Tuesday, November 15, 2011

Where Do You Buy Your Stuff?

Grist has been doing an expose on Wal-Mart recently, and today's installment examines the poor quality of the stuff we're buying these days. Long story short: Wal-Mart profits from selling sheer volumes of stuff, so they induce manufacturers to cut corners to lower costs. These lower costs mean people buy more, but they also mean that the quality is lessened, so that stuff wears out faster, meaning you have to buy more stuff. Buying all this stuff at Wal-Mart gives them more control over the market, making the whole thing a vicious circle:
Prices on general household goods have fallen by about one-third since the mid-1990s. Given how awash in stuff we were in those boom years, it's shocking just how much more we buy now. Since 1995, the number of toasters and other small electro-thermal appliances sold in the U.S. each year increased from 188 million to 279 million. The average household now buys a new TV every 2.5 years, up from every 3.4 years in the early 1990s. We buy more than 2 billion bath towels a year, up from 1.4 billion in 1994. And on and on.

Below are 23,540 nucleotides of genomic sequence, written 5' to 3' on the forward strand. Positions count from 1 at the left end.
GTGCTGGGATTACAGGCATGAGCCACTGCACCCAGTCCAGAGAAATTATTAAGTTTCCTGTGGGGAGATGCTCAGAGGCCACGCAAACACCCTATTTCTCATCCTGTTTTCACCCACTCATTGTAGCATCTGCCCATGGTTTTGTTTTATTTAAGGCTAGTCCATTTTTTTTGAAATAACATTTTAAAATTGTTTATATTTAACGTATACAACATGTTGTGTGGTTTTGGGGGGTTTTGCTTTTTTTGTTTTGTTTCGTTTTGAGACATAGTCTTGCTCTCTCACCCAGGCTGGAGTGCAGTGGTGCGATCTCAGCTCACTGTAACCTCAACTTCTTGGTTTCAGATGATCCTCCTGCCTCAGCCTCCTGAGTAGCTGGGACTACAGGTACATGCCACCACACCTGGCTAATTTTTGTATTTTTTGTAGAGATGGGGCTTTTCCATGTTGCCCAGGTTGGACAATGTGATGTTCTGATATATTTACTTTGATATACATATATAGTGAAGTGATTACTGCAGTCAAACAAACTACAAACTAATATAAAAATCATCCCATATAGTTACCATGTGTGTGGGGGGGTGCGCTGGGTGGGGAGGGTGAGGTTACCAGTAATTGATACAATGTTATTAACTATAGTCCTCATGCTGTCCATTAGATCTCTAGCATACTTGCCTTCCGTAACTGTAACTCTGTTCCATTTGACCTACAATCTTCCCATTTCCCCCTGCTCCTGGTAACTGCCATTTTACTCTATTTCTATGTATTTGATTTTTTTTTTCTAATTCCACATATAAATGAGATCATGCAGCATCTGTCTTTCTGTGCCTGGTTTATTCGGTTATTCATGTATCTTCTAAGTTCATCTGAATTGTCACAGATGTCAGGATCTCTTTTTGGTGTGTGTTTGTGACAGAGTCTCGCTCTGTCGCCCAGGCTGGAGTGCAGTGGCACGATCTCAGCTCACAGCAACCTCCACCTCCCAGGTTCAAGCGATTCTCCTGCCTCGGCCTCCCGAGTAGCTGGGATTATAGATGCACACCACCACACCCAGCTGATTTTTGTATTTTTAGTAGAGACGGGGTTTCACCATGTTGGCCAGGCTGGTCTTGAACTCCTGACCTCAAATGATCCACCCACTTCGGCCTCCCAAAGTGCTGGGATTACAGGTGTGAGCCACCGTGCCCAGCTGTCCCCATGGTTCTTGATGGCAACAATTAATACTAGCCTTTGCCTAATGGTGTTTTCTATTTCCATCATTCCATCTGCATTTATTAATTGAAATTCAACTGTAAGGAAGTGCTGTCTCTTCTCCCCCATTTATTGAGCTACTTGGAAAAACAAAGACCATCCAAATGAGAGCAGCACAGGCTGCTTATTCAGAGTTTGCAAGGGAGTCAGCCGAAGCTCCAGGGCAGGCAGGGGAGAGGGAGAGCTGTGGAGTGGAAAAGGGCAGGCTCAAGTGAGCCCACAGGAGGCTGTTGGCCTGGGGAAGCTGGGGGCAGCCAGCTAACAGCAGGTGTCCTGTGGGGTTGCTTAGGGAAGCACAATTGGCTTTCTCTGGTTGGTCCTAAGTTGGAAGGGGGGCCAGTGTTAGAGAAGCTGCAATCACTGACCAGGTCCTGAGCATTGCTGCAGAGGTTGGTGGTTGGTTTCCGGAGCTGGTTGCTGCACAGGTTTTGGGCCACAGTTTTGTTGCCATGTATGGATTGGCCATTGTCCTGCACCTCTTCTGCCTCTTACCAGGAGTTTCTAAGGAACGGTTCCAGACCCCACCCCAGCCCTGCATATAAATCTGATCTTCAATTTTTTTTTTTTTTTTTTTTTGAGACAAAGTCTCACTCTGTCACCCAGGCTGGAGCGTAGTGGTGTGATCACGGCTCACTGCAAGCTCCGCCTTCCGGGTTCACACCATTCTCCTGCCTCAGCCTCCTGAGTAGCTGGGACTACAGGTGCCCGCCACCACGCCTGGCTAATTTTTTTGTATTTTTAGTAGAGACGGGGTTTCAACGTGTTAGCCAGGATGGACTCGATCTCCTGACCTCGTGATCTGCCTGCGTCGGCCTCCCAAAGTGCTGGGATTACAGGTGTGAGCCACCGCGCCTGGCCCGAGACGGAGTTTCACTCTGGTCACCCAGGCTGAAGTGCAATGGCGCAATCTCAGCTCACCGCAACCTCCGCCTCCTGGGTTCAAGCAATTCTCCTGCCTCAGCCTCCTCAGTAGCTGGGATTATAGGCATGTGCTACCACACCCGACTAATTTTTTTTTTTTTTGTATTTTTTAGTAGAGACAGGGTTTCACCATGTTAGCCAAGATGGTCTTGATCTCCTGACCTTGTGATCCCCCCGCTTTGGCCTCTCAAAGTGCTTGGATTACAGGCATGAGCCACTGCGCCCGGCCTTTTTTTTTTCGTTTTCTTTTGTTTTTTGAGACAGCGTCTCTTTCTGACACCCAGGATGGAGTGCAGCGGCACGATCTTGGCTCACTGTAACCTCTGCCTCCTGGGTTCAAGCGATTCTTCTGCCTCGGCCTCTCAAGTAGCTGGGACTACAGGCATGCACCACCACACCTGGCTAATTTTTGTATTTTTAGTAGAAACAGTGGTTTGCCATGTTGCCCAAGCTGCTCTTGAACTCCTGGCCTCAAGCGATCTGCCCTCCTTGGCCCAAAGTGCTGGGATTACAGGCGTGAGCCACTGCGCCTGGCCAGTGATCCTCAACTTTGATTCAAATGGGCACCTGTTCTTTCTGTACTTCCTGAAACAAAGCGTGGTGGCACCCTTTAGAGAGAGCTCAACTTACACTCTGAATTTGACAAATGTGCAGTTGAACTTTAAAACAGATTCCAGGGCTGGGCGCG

While there are certainly factors beyond Walmart that have contributed to this ever-expanding avalanche of consumption, the company has been a major driver of the trend. Its growth and profitability rest on fueling an ever-faster churn of products, from factory to shelf to house to landfill.
In a paper [PDF] that came out last year, three business professors illustrate how inducing manufacturers to cut product quality enhances Walmart's competitive position. "Because lower quality products are usually cheaper to produce, it is often argued that discount retailers induce lower quality in order to drive down prices. Our model suggests, however, that the competitive and bargaining position effects provide incentives to induce lower quality regardless of changes in production costs," the authors write. In other words, getting manufacturers to make shoddier products doesn't just mean that Walmart can offer super-cheap wares; it also helps Walmart marginalize its competitors and gain more dominance over its suppliers.
It's one of the reasons I never shop there.

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